i7 950 temperature

Hi there. Just built an i7 950 system running at stock on a p6x58 mobo.

Running prime 95 for a few hours the average max CPU temp (measured with real temp) across the cores is 69-70 deg.

Is this safe? Getting conflicting reports when searching the web.

Can increase the fan speeds a little if not, but want to keep the box as quiet as possible.



IMHO It’s a little high, I would stay below 65°C in any case for safety according to INTEL’s specifications (Max Temp: 67,9°C for the i7 950)

@69-70° there is no immediate risk but the lifespan of the CPU may be reduced.

BTW 70°C seems too high for stock speed; increase fan speed, check (replace) the cooler, the thermal paste and/or reduce the CPU Vcore Voltage (in BIOS) as much as you can while keeping stability.


Thanks for your reply.

I’ve reseated the cooler and increased the airflow a bit which has got the average down to 66. One of the cores peaked at 69.

I’ll try one more case fan to see if I can improve things a bit.

I’ve got all the fans running very slowly at the moment. May need to up them a bit I suppose but trying to keep it quiet. :slight_smile:


66 will be fine as long as it passes prime 95.
If your using stock cooler and any old paste you could try a better cooler and high quality paste like “IC diamond” or Artic MX3,
If you want to keep fans low then a large heatsink really helps as long as it fits, the Noctua ones come with good paste and are quiet, though the NH D14 may be overkill :smiley: , Thermalright are also very good, but you may need a Quiet fan (Noctua or Artic Cooling) and paste on top.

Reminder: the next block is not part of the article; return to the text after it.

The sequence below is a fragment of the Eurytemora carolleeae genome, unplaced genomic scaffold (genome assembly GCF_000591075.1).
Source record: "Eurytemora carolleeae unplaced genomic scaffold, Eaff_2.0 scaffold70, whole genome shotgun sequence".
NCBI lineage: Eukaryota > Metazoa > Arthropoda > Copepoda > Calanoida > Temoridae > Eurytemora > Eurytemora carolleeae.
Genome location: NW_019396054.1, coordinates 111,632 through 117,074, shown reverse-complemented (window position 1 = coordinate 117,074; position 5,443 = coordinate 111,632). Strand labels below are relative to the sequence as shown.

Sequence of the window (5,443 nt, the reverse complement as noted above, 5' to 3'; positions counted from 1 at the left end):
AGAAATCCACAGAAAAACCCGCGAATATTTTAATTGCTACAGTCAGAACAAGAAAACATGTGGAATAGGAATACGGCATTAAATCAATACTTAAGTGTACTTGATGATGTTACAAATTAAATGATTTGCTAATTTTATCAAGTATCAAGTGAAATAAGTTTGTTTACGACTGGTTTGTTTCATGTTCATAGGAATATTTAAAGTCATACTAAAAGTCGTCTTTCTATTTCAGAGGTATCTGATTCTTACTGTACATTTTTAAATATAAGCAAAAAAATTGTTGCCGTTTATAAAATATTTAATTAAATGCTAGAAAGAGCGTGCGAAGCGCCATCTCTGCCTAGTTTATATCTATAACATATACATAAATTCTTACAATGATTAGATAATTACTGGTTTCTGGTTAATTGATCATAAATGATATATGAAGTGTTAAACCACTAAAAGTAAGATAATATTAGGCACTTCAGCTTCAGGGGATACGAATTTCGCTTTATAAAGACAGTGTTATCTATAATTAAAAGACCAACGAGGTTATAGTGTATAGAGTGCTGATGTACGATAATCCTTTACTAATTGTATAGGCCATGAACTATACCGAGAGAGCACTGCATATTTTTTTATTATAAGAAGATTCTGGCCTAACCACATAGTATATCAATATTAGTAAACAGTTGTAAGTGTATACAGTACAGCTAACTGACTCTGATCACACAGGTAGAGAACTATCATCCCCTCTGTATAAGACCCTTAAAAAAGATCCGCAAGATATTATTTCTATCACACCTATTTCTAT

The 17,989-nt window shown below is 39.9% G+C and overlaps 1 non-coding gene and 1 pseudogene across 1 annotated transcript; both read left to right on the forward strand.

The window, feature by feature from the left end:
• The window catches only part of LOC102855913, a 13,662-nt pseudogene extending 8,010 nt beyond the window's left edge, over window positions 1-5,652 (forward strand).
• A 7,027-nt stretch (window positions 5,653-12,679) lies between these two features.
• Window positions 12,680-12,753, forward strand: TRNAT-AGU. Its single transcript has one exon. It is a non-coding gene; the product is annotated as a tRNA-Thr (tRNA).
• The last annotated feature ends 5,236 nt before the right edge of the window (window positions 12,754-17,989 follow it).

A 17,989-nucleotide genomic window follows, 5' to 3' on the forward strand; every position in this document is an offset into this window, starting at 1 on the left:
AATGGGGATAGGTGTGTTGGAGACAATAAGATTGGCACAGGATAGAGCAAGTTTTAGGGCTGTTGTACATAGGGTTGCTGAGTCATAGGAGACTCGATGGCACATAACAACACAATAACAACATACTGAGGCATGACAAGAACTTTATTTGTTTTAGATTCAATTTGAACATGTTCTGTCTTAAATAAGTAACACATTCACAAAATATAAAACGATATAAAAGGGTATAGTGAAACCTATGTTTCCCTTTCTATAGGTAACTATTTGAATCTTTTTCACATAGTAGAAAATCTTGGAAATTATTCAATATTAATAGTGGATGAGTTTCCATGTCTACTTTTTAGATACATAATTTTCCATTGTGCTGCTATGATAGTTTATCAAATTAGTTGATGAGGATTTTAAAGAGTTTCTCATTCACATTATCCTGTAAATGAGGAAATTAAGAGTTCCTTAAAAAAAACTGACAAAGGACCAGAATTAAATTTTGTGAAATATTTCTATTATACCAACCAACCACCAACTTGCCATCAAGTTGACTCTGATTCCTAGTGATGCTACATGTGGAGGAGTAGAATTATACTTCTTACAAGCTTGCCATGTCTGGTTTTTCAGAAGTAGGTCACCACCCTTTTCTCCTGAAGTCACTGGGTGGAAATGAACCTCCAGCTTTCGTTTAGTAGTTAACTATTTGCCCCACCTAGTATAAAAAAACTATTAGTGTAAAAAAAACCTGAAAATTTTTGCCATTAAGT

It really is about getting the heat spread over as large an area as possible so the slow fans can shift it.

thanks for your reply and the recommendations :slight_smile:

I’ve got a noctua nh c12p which I have with the ulna adaptor which leaves it spinning at about 700 odd rpm.

Experimenting with the orientation of the fan to see which is best. It’s supposed to be blowing on to the heatsink but it seems to be a bit better blowing away from it. Odd huh?

I reseated it using much less of the noctua paste which seems to have a made a small improvement.

I’ve got some artic alumina here. Might try that …

There’s two case fans in my FRactal R3 case but I’ve ordered an extra one so that I can have all 3 running a little slower.

I’ve also opened the vent at the side of the case which increases the noise but seems to keep it cooler.

Does seem odd that it runs so hot when it’s not clocked but hey…if P95 passes I’m happy :slight_smile:

Thanks again for replies :slight_smile:

There is also this instead of paste
I have a feeling it wont work with sandybridge as it will be impossible to get the processor running hot enough.
Though it is possible with X58 systems, though scary — you have to run the processor at 90 degrees until it melts with the heatsink on but no fan, with good heatsinks you have to warm them with a lamp or hair drier as well. It seems to be very effective though, followed by IC7 paste, but it’s not going to make a huge difference compared to what you have now, a few degrees if all goes according to plan.
Search on YouTube — It should put any worries about 66 degrees to bed though :smiley: There is plenty of headroom on Intel processors apparently.

Thanks for your post.

That indigo xtreme does look very good but yikes…I’m such a scaredy cat…not sure I’d be able to brave running something that hot to get it to work :slight_smile:

Didn’t realise the sandybridge stuff will run cooler. Good news for those of us in the pursuit of running quiet machines :slight_smile: